So went my critique of this political sport called debate. Barack fared better with his more gracious, more statesmanlike presentation. At the end of the night, Barack took away his detractors' biggest attack: his otherness.
What Barack did last night was to nullify any future racist and nasty attack.
Because the man who was presidential, accommodating, incisive, and confident presented a picture of a man that need not be feared.
And the image, the stark brutal image, of McCain not even looking at his worthy opponent will make him seem, well, racist and nasty.
In a live interview on one of the cable networks with voters after the debate, one woman said McCain couldn't look Barack in the eye because he was embarrassed. Another, because he was afraid he'd get angry.
But the woman who thought that McCain focused too much on sentimental stories about himself and his past and not enough on regular people struck a chord with me. McCain is the most narcissistic candidate I've ever seen, and that includes Bill Clinton. He thinks he's entitled to the presidency simply because he was a POW.
He can't stop living in the past. Can't stop competing with his father and grandfather for status. If he becomes president, he bests their rank as naval admirals. But McCain engages in far too much navel admiring to be taken seriously as a president who puts country before personal ambition.
John McCain is a petulant, self-obsessed adolescent in the broken down body of a 72-year-old former POW and cancer survivor. He's not too old to be president. He's too damaged.
For the umpteenth time, McCain chose to use the troops as an emotional weapon. He told again the worn-out anecdote of the New Hampshire woman who last year gave him a bracelet in memory of a son who was killed in Iraq. She wanted to make sure her son didn't die in vain. McCain presents this as a reason to fight the Iraq war (any war we start, really) till victory, whatever that means, is won.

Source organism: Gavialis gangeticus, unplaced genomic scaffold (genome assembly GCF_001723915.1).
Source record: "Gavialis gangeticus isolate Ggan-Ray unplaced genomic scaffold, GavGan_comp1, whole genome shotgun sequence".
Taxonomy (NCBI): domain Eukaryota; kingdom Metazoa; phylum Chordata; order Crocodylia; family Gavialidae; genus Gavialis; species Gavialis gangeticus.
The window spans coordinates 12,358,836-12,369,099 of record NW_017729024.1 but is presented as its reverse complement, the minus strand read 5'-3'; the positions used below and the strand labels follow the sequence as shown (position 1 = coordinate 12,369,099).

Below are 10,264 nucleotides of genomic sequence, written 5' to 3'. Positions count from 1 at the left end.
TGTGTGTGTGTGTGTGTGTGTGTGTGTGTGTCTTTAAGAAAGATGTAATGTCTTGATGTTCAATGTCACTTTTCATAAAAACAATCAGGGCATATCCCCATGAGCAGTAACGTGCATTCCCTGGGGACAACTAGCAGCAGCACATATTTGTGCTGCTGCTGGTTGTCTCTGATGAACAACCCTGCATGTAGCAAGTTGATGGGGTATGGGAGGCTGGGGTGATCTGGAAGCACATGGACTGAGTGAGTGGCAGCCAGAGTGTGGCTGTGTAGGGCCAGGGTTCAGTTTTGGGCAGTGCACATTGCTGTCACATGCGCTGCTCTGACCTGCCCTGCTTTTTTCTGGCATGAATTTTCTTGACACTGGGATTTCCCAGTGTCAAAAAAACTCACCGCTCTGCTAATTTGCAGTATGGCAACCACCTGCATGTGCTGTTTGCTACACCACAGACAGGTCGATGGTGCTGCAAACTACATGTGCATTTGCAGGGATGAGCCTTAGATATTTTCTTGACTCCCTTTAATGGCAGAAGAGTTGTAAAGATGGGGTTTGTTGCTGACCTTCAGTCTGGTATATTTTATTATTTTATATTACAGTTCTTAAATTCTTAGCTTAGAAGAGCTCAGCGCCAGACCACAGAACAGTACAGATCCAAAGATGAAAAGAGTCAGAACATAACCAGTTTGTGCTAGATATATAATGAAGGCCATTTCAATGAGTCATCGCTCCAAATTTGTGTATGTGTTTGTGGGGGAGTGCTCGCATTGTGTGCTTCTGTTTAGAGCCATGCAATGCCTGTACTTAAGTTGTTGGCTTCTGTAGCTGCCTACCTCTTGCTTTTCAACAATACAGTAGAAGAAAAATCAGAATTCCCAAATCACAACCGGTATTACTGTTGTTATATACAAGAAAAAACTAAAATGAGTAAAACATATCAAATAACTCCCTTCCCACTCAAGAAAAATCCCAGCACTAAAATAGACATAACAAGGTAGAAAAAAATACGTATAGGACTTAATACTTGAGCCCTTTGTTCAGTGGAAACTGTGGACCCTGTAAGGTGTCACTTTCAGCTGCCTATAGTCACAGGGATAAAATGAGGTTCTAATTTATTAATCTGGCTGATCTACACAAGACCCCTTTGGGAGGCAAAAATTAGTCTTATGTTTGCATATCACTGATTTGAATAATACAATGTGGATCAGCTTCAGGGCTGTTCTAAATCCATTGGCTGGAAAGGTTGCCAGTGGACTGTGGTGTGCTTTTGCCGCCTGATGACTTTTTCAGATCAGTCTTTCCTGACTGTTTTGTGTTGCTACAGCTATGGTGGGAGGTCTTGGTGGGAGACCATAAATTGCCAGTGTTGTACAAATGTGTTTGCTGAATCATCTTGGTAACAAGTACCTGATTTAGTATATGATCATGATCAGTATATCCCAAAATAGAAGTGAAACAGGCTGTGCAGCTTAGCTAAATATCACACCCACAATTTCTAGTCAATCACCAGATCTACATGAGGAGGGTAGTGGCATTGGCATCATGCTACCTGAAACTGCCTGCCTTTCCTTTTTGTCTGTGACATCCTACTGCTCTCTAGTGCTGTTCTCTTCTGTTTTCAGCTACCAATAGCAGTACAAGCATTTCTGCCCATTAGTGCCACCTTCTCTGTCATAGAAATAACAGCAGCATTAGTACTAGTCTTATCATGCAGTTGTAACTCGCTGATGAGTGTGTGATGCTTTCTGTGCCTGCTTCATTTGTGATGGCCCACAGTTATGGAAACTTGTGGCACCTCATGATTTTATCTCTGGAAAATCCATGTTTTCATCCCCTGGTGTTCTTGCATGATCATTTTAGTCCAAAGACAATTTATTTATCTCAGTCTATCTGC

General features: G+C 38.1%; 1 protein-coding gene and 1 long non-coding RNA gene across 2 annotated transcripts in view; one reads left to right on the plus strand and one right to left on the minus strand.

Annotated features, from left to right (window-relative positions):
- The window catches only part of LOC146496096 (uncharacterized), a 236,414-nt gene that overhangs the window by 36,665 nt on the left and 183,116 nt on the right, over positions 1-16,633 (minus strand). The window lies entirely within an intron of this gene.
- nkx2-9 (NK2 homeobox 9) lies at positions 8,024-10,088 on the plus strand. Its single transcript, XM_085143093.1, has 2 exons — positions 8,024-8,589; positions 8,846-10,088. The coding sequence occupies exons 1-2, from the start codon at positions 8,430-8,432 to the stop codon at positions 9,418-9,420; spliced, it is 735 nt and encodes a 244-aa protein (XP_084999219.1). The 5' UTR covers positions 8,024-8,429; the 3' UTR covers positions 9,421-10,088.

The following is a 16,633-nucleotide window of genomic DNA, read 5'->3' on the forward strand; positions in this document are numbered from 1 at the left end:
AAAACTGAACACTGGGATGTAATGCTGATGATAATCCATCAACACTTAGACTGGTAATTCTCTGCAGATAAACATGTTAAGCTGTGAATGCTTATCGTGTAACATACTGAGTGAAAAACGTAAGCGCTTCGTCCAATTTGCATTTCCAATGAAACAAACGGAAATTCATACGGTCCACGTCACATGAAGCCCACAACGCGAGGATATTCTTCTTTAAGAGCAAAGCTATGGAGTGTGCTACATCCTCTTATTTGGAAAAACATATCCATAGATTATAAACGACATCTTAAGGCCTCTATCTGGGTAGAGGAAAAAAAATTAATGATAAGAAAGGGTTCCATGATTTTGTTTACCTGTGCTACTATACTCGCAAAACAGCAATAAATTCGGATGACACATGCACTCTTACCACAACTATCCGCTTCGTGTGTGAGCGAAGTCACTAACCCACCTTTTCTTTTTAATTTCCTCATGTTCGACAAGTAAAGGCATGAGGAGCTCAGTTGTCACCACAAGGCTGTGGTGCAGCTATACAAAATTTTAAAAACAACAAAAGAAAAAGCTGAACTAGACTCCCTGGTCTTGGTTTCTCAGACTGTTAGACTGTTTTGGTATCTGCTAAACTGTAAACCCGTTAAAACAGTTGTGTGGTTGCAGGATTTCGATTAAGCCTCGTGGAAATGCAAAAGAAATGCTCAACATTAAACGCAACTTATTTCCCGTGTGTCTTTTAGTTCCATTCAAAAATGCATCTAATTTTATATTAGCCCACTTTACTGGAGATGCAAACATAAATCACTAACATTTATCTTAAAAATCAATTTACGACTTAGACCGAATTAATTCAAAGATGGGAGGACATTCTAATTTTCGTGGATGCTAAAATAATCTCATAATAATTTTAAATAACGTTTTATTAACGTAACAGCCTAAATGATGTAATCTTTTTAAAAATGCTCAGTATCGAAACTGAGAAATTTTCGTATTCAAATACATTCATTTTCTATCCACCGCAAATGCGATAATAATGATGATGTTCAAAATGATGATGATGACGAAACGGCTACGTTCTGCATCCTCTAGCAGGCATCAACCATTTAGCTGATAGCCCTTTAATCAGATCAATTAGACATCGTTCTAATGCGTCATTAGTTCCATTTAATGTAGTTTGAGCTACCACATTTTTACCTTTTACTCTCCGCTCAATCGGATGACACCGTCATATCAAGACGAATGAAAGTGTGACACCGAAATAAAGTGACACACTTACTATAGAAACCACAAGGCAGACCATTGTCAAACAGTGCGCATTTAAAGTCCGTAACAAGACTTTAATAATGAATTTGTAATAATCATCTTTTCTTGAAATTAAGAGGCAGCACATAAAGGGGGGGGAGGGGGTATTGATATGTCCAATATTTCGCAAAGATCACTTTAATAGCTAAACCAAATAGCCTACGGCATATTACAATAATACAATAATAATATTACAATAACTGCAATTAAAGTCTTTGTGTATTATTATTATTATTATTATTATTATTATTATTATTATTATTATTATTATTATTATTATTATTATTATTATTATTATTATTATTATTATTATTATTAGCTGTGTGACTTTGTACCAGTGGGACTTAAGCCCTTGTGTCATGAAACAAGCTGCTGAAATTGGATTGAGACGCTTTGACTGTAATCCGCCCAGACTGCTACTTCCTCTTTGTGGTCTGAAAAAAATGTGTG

Barack's reply might have been the best punch of the night.
"John, I've got a bracelet, too."
That's right. A woman in northern Wisconsin gave Barack a bracelet in memory of her son who was also killed in Iraq. She asked Barack to make sure no other mother would suffer the loss of a child in this war.
Barack, looking squarely at McCain as he did most of the night, told McCain that no soldier dies in vain because they are following the mission of their commander-in-chief. And the commander-in-chief must possess the wisdom and judgment to only put our soldiers in harm's way with good reason.
The contempt in McCain's face rose like bile.
A debate is a popularity contest. Whoever comes across as the most likeable is often considered the winner. Especially when your opponent is a sneering, grumpy old man.
A CNN poll breaks it down:
Thinking about the following characteristics and qualities, please say whether you think each one better described Barack Obama or John McCain during tonight's debate:
• Was more intelligent: Obama 55%, McCain 30%
• Expressed his views more clearly: Obama 53%, McCain 36%
• Spent more time attacking his opponent: McCain 60%, Obama 23%
• Was more sincere and authentic: Obama 46%, McCain 38%
• Seemed to be the stronger leader: Obama 49%, McCain 43%
• Was more likeable: Obama 61%, McCain 26%
• Was more in touch with the needs and problems of people like you: Obama 62%, McCain 32%
Saturday Morning Reactions: